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Obama has been at least twice as good for the creation of American millionaires as George W. Bush

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Official White House Photo by Pete Souza
Friends to millionaires.
  • David Yanofsky
By David Yanofsky

Editor of code, visuals, and data

Published Last updated This article is more than 2 years old.

On the back of a decent jobs report and before Americans vote on Nov. 6 on whether to reelect President Barack Obama, another set of data shows that Obama, while a Democrat, has also not been too bad for the nation’s wealthy. A new report by London-based WealthInsight finds that in 2011, the US was home to 5.1 million millionaires—those with net assets of $1 million or more, excluding primary residences—a group whose numbers have recovered quickly under Obama’s administration since the financial crisis in 2008 and 2009. ”Obama certainly has not been too obstructive to wealth creation,” says Christopher Rocks, an analyst. That group holds about $18.8 trillion in wealth.

About 1.1 million “high net worth individuals,” a polite term for the rich, have been added to the US population during Obama’s first three years in office. That is a rate of a little over 1,000 individuals becoming millionaires a day—over twice as fast as under George W. Bush, who added 457 millionaires a day, according to data from WealthInsight. That’s not counting the final year of Bush’s term, 2008, when the crisis knocked more millionaires out of millionairedom than had entered it during the preceding seven years.

To break down the numbers a little more: Bush saw an increase of 258,286 millionaires in his first term and almost a million in his second, up to 2007.  Thus, the increase of millionaires in the US in Bush’s first seven years was 28.5%, while in Obama’s first three years it has so far been 28.6%, WealthInsight analysts said.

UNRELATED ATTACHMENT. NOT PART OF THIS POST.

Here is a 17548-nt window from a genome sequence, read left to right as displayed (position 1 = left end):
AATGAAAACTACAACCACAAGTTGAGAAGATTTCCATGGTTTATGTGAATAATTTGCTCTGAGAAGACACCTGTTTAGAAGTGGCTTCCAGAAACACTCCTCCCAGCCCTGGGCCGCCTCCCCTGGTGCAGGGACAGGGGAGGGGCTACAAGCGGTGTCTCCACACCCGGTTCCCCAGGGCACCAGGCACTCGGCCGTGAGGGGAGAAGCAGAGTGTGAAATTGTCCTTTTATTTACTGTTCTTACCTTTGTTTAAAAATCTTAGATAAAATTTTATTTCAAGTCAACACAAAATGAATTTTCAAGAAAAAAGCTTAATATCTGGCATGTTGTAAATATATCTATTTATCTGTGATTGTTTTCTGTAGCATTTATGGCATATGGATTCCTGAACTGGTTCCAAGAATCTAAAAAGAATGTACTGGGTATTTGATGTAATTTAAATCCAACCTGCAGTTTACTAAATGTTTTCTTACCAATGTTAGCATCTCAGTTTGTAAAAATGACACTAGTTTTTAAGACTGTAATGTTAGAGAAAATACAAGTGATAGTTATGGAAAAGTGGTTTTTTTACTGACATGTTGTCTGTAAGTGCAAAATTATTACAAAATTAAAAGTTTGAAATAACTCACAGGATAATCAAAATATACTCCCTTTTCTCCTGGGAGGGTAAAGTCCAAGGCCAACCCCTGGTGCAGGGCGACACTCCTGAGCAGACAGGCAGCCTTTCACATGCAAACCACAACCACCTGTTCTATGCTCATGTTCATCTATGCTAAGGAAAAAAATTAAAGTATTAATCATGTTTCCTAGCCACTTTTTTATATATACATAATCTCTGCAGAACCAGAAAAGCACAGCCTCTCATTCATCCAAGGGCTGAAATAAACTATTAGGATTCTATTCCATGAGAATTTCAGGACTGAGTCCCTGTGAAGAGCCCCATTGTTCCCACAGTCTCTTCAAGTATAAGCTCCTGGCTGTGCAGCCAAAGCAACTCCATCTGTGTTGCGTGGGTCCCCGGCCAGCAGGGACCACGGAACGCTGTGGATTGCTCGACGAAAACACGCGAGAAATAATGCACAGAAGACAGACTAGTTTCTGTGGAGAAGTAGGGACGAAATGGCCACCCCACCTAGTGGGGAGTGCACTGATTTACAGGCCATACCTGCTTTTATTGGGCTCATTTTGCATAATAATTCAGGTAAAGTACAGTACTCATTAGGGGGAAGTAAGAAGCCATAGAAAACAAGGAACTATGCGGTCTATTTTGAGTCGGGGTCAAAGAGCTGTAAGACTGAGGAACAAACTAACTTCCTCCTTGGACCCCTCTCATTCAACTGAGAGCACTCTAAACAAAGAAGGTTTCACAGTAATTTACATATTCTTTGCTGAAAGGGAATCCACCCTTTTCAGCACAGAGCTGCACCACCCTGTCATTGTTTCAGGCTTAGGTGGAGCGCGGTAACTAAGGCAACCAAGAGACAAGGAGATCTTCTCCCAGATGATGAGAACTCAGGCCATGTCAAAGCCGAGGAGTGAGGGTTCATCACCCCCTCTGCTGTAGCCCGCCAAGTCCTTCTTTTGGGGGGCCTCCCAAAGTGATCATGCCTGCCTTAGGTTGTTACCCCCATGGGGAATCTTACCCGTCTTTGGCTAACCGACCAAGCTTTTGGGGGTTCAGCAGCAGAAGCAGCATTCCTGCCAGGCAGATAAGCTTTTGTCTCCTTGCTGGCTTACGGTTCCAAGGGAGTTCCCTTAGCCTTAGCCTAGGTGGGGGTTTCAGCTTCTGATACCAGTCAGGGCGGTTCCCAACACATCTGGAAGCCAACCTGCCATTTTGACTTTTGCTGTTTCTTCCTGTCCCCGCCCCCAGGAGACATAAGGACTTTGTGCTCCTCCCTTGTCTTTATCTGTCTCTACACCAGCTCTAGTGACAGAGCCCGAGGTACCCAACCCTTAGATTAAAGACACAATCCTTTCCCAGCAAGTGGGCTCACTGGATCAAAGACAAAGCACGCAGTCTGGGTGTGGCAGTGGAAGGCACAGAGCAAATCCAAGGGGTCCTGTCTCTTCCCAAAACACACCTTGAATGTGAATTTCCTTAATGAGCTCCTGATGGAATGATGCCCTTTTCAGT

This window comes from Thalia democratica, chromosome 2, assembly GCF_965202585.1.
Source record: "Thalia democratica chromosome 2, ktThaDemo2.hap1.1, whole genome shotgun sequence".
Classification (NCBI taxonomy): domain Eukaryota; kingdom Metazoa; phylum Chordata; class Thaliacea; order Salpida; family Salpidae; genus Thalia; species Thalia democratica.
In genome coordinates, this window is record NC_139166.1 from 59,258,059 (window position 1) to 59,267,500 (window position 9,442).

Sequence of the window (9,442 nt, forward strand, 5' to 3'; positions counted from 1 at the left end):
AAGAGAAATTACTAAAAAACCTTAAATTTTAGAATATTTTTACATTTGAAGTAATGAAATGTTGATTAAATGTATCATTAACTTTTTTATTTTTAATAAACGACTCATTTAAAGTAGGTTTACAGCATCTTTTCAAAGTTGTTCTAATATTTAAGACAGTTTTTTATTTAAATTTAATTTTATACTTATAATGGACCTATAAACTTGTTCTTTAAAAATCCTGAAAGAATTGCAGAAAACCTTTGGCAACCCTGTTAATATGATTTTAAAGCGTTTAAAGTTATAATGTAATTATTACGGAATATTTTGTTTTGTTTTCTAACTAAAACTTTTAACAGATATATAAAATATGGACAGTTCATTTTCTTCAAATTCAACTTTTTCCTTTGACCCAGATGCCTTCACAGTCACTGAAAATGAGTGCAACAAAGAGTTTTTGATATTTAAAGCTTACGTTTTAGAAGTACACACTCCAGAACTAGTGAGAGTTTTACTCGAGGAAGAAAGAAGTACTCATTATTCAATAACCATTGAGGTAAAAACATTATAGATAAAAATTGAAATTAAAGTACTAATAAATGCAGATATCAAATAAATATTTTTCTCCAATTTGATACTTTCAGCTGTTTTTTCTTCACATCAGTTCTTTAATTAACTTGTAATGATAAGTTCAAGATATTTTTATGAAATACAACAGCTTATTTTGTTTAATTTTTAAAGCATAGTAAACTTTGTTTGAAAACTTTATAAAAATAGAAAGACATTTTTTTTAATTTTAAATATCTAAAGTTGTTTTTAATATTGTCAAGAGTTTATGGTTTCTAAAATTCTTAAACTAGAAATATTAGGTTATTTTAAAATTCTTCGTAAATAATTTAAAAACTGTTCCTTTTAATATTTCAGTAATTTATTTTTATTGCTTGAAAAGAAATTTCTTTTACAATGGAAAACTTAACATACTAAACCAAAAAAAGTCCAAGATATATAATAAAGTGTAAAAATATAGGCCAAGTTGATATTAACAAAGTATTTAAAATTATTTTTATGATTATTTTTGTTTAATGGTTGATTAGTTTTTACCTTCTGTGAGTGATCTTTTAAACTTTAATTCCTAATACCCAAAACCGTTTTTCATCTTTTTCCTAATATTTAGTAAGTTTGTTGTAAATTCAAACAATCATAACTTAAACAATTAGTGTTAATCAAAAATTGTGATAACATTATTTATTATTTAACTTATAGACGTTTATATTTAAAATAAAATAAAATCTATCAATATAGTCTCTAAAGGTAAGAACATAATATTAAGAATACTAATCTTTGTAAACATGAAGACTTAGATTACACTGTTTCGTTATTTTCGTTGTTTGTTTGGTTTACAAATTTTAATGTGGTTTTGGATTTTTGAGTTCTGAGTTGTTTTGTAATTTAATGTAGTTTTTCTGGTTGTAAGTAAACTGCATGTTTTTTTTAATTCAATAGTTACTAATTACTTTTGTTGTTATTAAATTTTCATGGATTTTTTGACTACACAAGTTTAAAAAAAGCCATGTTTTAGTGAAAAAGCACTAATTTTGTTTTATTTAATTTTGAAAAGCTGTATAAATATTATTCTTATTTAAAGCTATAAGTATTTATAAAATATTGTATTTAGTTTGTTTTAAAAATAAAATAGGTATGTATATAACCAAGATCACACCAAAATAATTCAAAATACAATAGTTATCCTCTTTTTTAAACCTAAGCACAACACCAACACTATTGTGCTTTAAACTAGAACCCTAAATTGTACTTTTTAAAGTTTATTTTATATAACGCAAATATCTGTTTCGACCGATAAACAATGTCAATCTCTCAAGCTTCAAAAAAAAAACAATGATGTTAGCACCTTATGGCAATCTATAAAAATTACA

Are these figures really comparable? Obama’s high rate of adding millionaires is in large part a reflection of the recovery from the crisis; had there not been a crisis, it’s hard to say whether the rich would have swelled their ranks at the same rate. And the number of millionaires in 2011 is still 165,360 lower than it was in 2007.

However, according to WealthInsight’s projections, the rich have nothing to fear even in a second Obama term. Assuming the next president can convince Congress to prevent the US falling off the fiscal cliff (the tax and spending cuts that go into effect at the end of the year), WealthInsight predicts that, whether Romney or Obama wins, the number of millionaires will grow to 6.1 million, with their wealth expanding to $23.5 trillion in 2016—so long as there isn’t another financial crisis.

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